gods, whom the later Greeks imagined as having sought refuge in Crete to be delivered of her son Zeus. This goddess the Cretans represented with varying attributes and accompaniments according as they wished to suggest one or another phase of her power over the forces of nature; with the sacred pillar or tree, for example, with doves, with lions, or with snakes.

What the snake typified in Cretan mythology we do not know, and we should profit little by considering its place in other cults with which the Cretan may have had few analogies. The fact that certain of the female figures with snakes that have been found in Cretan places of worship seem to be merely votaries of the goddess or simple snake-charmers has led some critics to deny that any of them are goddesses. But the weight of opinion recognizes a divinity in those that are posed with dignity and wrought with exceptional care and skill, and such preëminently is our ivory example. No other that we know compares with it in the preciousness of the material, in the beauty of the workmanship, or in the impression. of stateliness and power which, despite its small size, it conveys. Once our eyes are accustomed to the garb, which seems less strange when we think of the deities of lands that lay farther toward the east than Egypt and Greece, we feel that this determined, dominating air-an air that is also singularly proud and aristocraticbefits no mere votary or temple attendant.

Actual movement the Cretans could render with wonderful success, as in certain exquisitely modeled ivory figures, about a foot in length, of youths leaping through the air-probably parts of a bullbaiting group-which from the technical point of view deserve to rank with the snake goddess. But in the snake goddess herself the sculptor has mastered, with great beauty of line, another problem almost as difficult. He has combined the vigor of suggested action with the dignity of repose. How solidly the figure stands on its feet and, without any violence of gesture, expresses by its pose the effort needed to balance the weight and resis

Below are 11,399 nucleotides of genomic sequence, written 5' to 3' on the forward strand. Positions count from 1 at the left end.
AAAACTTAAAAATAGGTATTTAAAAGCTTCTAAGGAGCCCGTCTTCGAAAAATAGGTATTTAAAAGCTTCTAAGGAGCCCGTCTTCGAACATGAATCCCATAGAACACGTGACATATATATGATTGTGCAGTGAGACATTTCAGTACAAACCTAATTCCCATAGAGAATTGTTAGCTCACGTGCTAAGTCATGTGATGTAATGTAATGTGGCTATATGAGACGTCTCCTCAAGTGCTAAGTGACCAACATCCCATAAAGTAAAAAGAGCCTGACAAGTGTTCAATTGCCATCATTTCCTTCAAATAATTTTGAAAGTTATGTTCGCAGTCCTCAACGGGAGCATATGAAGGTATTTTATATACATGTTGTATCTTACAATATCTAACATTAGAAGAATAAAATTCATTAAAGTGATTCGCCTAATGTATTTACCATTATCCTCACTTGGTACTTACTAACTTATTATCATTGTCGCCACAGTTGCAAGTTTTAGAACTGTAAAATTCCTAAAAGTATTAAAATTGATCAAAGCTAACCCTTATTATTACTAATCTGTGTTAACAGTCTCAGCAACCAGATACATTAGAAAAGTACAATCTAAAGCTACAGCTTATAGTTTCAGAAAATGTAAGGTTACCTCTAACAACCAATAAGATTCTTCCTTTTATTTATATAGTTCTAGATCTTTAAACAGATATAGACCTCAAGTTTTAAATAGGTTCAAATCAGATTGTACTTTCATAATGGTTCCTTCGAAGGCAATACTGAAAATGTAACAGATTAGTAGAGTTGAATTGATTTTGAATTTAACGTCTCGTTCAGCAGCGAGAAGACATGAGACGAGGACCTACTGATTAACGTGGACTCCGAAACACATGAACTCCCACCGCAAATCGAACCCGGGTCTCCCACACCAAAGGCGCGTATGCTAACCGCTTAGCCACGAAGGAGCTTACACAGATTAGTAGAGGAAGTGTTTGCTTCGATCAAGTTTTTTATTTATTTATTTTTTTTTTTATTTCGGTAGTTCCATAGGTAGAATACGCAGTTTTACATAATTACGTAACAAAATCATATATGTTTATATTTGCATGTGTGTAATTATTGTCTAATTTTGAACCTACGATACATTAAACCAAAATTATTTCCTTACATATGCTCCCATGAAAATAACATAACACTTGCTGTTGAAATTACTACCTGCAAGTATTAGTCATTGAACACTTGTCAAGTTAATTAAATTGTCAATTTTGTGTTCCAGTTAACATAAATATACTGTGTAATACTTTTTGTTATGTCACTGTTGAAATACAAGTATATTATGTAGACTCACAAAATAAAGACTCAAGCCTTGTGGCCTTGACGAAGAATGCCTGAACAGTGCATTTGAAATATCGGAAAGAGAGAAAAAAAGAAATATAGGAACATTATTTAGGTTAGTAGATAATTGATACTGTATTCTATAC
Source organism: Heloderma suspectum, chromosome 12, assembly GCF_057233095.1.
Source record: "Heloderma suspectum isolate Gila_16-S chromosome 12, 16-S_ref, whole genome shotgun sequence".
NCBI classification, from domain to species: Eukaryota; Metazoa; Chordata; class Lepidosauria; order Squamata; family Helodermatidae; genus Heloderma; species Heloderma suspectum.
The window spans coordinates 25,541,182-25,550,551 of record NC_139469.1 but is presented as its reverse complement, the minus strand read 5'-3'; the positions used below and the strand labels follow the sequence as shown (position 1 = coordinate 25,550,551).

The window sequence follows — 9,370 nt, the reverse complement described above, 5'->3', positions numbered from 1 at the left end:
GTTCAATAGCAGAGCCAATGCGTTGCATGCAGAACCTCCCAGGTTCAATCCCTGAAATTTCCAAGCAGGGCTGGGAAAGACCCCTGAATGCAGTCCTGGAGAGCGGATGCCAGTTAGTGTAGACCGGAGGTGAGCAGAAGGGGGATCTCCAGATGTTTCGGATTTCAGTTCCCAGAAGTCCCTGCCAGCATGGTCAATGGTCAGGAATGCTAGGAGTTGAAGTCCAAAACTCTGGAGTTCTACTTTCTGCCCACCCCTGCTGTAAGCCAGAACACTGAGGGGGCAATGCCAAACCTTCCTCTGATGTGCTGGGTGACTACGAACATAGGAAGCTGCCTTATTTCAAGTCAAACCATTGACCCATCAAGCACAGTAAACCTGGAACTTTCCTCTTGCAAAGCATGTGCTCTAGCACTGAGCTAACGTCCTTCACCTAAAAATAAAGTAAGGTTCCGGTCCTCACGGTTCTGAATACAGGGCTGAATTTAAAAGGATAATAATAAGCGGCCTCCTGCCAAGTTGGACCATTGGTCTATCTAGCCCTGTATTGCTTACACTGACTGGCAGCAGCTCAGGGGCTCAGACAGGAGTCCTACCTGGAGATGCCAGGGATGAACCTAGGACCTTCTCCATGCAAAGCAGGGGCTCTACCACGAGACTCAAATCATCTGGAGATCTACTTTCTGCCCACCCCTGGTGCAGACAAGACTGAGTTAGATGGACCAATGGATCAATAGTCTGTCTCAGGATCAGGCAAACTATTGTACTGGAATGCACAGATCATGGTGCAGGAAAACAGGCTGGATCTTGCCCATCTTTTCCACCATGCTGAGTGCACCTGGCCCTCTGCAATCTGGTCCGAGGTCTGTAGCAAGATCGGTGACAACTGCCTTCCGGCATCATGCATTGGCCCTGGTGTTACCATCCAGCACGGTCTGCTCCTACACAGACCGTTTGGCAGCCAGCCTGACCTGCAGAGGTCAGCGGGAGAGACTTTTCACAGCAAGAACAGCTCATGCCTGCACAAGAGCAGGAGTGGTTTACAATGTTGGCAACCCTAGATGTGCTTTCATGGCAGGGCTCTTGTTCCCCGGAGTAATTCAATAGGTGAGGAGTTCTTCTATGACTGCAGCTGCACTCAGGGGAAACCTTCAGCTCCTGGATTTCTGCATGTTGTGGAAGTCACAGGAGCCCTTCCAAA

tance of the living serpents! Nor could increase of size augment the forcefulness of the hand, anatomically correct in its modeling, or the realistic, vividness of the face.

This tiny face, five eighths of an inch in length from the hair to the tip of the chin, no larger than a lady's finger-nail, is the most remarkable part of the statuette. Fortunately, it is well preserved. The cracks do not touch the features, and only the left eye and a portion of the forehead and the left cheek are otherwise injured. Part of the nose was, indeed, broken off, but has been put in place again without altering the line of the profile, and the mouth is intact. Look at the uninjured right eye, smaller than this capital O, and you will see what no Greek sculptor achieved before the greatest days of Hellenic art-an eye modeled with fidelity to nature, properly sunk beneath the brow, and with the lower eyelid set farther back than the upper. A drilled hole indicates the pupil.

Still more interesting, still more surprising, than the beauty of the workmanship is the type of the head, for it is unlike any other in any material, sculptured or painted, that has been found in Crete, the customary Cretan type resembling, with certain differences, what we call the Grecian or classic. Nor anywhere else in ancient art do we find its analogue. A face with such a profile as this and this mouth with drooping corners seems modern indeed-a face that we might expect to see

on the street in Boston rather than behind the glass of a cabinet of antiquities.

But although no parallel to this head is yet known to us, it stands with many other Cretan things as curiously suggestive of the things of to-day. Twenty years ago we should have found it no harder to imagine an ancient sculptor producing a profile like that of the snake goddess than to fancy, for example, an ancient painter using in his mural decorations plant-motives treated as naturalistically and unsymmetrically as though they were Japanese.